Saturday, January 21, 2012

Improvement or Cure?

I used to work in a ophthalmology clinic. When I first started, part of my duties included talking to patients about their treatment options and what they could expect after treatment. The big word was "improvement" - one we've all heard, but one that means so many different things. In a medical setting, the word "improvement" is not synonymous with the word "cure". In an ophthalmology clinic, improvement could mean better contrast or reading an extra line on an eye chart. It is almost never perfect vision. Improvement, especially in cases of allergy and atopy, can mean a partial or temporary alleviation of symptoms.

The reason why this is important to understand is because thinking about allergies and atopic conditions in these terms can help one cope throughout life. It's optimism tempered with reality. There may one day come a cure (hopefully, soon), but until then, there isn't. So, instead of chasing non-existent cures or expecting miracles from any kind of treatment, what parents and patients should be looking for is the treatment option that leads to the best improvement.

I'll use my atopic dermatitis as an example of improvement. My skin has been visibly affected by over three decades of trauma. At present, I do not have any major flare-ups. Everything is under-control. So, at this moment, it's a question of maintenance. To maintain this level of improvement, I have to ensure that I continue my skin care regimen. It's not romantic or miraculous. I never found a cure and no one thing has lead me to this level that I am at currently.

Still, it's improvement. I don't lay awake itching like I did as a child. I don't have to put socks over my hands, but I do keep my nails short. I don't have to use corticosteroids every day, but I always have some on hand in case I need it.

I like to brag that my immunologist gushes about my skin whenever I see him. Not because it's flawless, but because the texture has improved. It's not something I could have imagined when I was young. I also couldn't have imagined that I would wear t-shirts, despite the areas of depigmentation on my elbows. More importantly, I never guessed that I would genuinely like the way I look when I see myself in a mirror.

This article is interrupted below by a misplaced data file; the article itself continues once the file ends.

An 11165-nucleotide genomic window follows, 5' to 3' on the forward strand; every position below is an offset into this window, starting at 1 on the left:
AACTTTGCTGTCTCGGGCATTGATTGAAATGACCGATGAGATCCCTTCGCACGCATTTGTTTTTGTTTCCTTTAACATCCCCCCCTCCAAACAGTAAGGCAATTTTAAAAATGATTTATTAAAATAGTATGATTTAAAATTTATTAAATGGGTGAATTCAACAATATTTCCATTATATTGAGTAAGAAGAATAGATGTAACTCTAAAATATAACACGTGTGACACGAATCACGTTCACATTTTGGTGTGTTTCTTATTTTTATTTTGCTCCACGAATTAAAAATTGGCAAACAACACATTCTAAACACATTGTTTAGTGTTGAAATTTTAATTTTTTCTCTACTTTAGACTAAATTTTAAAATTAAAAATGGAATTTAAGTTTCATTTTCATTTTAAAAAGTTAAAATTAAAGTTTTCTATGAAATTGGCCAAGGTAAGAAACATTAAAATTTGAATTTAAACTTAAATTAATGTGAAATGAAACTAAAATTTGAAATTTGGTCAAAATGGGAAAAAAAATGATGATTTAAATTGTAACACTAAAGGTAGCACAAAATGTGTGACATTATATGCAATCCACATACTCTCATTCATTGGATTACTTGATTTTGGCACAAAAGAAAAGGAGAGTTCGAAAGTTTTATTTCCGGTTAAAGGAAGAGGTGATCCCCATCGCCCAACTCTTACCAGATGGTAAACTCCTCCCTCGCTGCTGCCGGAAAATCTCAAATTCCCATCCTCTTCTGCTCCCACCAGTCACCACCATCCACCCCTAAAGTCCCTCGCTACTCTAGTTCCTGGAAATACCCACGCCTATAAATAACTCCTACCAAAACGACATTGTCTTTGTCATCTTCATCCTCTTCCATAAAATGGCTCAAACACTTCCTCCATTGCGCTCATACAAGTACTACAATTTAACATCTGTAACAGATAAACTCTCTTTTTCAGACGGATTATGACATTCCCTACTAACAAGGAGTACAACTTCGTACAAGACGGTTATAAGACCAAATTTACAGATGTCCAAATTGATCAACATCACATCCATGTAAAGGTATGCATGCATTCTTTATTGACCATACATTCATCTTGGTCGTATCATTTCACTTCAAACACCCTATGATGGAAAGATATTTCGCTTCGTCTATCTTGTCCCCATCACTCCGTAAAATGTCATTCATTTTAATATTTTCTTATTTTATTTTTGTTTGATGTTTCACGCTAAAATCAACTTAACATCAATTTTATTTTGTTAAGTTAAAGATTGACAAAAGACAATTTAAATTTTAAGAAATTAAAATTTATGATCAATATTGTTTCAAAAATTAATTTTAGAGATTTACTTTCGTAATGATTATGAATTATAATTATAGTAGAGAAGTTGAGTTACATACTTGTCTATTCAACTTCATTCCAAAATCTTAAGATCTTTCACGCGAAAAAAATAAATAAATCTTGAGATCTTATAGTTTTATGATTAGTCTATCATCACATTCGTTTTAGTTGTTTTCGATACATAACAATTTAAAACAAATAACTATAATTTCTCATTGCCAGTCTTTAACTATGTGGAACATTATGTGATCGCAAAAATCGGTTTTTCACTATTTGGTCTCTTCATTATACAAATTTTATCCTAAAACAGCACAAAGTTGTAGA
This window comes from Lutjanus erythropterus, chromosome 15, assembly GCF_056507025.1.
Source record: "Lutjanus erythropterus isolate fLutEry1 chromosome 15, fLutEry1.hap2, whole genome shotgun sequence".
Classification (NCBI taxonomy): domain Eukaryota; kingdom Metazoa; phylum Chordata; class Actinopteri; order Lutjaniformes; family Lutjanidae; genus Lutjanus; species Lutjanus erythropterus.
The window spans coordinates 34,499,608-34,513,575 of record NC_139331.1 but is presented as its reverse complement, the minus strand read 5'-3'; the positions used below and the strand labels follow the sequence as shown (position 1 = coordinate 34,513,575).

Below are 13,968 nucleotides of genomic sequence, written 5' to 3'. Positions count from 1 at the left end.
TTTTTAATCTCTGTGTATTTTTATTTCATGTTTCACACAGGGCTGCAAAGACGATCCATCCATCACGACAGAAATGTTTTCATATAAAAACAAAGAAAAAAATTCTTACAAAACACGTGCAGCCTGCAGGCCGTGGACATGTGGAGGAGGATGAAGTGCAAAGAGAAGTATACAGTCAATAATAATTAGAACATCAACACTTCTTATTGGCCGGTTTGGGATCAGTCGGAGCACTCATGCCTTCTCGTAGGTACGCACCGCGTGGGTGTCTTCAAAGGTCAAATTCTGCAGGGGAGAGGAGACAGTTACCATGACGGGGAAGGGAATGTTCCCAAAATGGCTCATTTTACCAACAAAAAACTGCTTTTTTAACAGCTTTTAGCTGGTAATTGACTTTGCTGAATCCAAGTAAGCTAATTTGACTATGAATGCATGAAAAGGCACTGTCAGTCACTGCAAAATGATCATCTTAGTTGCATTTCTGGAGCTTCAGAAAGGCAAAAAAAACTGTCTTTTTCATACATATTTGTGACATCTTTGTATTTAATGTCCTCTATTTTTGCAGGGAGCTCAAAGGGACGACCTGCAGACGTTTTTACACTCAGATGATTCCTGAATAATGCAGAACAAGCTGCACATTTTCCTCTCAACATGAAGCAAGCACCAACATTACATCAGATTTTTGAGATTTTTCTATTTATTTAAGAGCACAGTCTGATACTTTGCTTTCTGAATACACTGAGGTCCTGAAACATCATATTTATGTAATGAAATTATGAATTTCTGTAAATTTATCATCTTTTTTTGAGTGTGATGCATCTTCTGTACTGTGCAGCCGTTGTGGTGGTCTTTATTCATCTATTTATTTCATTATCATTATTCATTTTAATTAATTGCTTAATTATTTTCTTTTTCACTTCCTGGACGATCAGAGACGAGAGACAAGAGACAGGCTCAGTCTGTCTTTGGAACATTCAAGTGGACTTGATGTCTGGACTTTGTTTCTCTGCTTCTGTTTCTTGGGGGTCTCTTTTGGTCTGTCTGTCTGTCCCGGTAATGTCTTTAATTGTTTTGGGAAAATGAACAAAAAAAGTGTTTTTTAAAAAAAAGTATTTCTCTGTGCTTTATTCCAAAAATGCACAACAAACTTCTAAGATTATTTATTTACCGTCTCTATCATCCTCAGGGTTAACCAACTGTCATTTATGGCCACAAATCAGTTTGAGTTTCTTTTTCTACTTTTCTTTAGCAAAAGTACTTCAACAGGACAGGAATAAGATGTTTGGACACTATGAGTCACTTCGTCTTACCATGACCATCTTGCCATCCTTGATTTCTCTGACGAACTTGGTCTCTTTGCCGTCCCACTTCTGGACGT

All of that is improvement. It's not a cure, but it's pretty spectacular nonetheless.


  1. I just realised u work in ophthalmology clinic! I've lost hope n don't even think of perfect vision long ago! V short sighted :)

  2. I no longer work there, but I still remember everything. :) Some very short-sighted people would have clear lens extraction and get a multifocal lens implant, basically cataract surgery for those without cataract. Expensive and it has risks, but it worked well. We always had to tell them that improvement didn't mean they would definitely be without glasses, just use them less.

  3. Keeping eczema under control is a lot of work on the patient's part and you can't let up. Like so many things, it would be nice to have a single pill you could take to solve the problem, but that's not an option and may never be.

    One really only wants to allieve eczema to the point where it's no more of an inconvenience than any other ordinary health issue the average person deals with. I can imagine that the world will be at that point within two lifetimes from now. Not much consolation, is it?

    1. You're right. It isn't much consolation, but it's the best way to deal with it. As a child and young adult, I went through a lot of alternative treatments which promised cures. I hope other people don't go through the same thing. It's a waste in so many ways.